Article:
Nuns' dwellings in Buddhist India

Forbidden dwellings

Nuns were forbidden to stay in wilderness (arañña) because of the danger of being violated (Vin.2.278) - wilderness, in the context of danger, is any rural area further than five hundred bow-lengths (a kilometre) from a village (Vin.3.263; Vin.4.183) - it is a dukkata offence to do so. Nor could nuns live at the root of a tree, because at their ordination this resource is not given to them (Vin.2.274), unlike the monks - who were supposed to "make an effort for the rest of your life" to live like this (Vin.1.58).

Three buildings are forbidded to nuns:

  • a screened toilet (vaccakuṭi)
  • a sauna (jantāgharaṃ)
  • a sauna hall (jantāgharasālā)

A sauna and sauna hall were forbidden to nuns because they created an uproar when using it (kolāhalaṃ akaṃsu) (Vin.2.280). A screened toilet with walls was forbidden to them because the group of six nuns performed abortions there (gabbhaṃ pātenti) (Vin.2.280). Nuns therefore would use chamber pots, which created further problems, for instance if they carelessly emptied it over a wall onto someone's head (Vin.4.265) or onto neighbouring fields, to the distress of the farmer (Vin.4.266).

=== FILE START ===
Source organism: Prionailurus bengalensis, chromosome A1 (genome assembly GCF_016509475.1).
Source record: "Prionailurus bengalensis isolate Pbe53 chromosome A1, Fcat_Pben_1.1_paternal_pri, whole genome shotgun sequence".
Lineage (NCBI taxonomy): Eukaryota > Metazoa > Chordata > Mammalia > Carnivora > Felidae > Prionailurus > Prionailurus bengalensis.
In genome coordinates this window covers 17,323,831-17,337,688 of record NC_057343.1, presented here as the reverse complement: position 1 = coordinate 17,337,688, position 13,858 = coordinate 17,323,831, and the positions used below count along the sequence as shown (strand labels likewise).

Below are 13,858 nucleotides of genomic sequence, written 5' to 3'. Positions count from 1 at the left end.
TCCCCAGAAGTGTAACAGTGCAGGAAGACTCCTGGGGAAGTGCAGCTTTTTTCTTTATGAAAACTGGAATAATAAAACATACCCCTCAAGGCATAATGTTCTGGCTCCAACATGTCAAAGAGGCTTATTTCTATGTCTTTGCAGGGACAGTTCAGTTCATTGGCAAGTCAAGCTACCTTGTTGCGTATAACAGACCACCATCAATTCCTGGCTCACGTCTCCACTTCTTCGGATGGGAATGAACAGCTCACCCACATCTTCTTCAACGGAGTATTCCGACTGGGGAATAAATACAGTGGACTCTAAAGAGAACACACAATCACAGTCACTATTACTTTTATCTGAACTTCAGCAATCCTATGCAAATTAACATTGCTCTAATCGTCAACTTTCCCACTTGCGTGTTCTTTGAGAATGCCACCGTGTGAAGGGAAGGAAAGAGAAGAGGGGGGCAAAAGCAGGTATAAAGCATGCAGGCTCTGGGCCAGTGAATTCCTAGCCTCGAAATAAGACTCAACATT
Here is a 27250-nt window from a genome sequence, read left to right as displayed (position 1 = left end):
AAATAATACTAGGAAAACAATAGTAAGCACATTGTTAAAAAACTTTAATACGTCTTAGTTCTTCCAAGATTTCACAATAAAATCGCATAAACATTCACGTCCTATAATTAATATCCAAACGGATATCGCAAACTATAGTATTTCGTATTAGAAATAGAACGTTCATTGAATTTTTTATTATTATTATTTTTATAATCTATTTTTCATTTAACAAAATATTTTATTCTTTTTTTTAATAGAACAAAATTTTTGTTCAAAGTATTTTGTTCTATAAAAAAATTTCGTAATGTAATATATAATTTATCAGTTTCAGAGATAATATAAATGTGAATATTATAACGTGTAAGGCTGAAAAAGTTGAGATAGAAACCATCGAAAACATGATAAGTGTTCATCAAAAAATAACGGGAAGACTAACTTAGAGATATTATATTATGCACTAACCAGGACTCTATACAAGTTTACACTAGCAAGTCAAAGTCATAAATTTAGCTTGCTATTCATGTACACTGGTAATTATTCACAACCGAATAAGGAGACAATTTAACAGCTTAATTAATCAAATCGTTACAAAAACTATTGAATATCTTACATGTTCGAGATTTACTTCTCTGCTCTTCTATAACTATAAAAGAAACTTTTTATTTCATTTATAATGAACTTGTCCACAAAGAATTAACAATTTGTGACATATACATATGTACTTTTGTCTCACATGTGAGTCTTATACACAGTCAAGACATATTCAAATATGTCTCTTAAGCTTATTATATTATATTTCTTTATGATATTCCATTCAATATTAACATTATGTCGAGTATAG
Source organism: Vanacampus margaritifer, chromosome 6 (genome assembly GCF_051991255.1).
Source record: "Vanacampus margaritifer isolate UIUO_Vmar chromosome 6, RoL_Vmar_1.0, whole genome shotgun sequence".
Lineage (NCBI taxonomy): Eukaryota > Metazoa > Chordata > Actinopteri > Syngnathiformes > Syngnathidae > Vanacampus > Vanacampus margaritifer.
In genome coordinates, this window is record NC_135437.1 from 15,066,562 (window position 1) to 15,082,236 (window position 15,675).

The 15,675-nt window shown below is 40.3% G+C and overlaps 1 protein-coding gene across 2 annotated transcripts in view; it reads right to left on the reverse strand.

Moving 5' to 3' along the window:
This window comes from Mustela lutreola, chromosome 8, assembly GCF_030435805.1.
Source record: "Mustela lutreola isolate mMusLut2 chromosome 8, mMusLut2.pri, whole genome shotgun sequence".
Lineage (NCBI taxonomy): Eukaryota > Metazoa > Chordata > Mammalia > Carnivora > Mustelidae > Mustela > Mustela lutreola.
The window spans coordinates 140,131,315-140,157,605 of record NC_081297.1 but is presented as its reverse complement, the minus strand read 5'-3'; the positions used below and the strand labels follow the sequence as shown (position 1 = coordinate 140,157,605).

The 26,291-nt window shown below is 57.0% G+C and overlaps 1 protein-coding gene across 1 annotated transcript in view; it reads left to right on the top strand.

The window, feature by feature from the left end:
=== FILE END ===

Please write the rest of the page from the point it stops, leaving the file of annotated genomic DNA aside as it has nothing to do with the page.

Allowed dwellings

Nuns could live in various buildings including caves. However, they usually lived in nuns' dwellings (bhikkhunūpassayo) (Vin.4.54; S.2.215) or village dwellings (gāmakāvāse) (Vin.4.245; 306; 313) or monastic compounds (pariveṇa) (Vin.4.252). These living quarters were offered to them by individual supporters, like Salha, Visakha's grandson (Vin.4.211) or by guilds (aññatarassa pūgassa pariveṇavāsikā: Vin.4.252) and were sometimes called monasteries (ārāmo) (Vin.4.212). Sometimes their residences were outside of villages, adjacent to fields, for instance (Vin.4.266), and the nuns would enter the villages for almsfood (Vin.4.345). Buildings which may be given to a Sangha of nuns, or to individual nuns, or even to female novices or trainees, are described in Appendix 15.

Accommodation shortage

However, the nuns were commonly short of accommodation. When a lay supporter offered a shed ( uddosito) to the nuns (Vin.2.278) it was 'insufficient' (na sammati), so the Buddha allowed them to undertake building work (navakammaṃ). For building, nuns would elect a bhikkhuni overseer of new construction work (navakammikaṃ bhikkhuni) (Vin.4.211). But even the well-known nuns would then complain of having no supporters or workers ("natthāvuso dāyakā natthi kārakāti") and their dwellings would be in poor repair (Vin.4.254). Therefore groups of laypeople would make collections to help with this (Vin.4.254). As none of these solutions were sufficient, the Buddha finally allowed nuns to make use of property belonging to private individuals (puggalikampi kātunti) (Vin.2.278).     |     © 2008, Bhante Varado     |     Install the Gentium font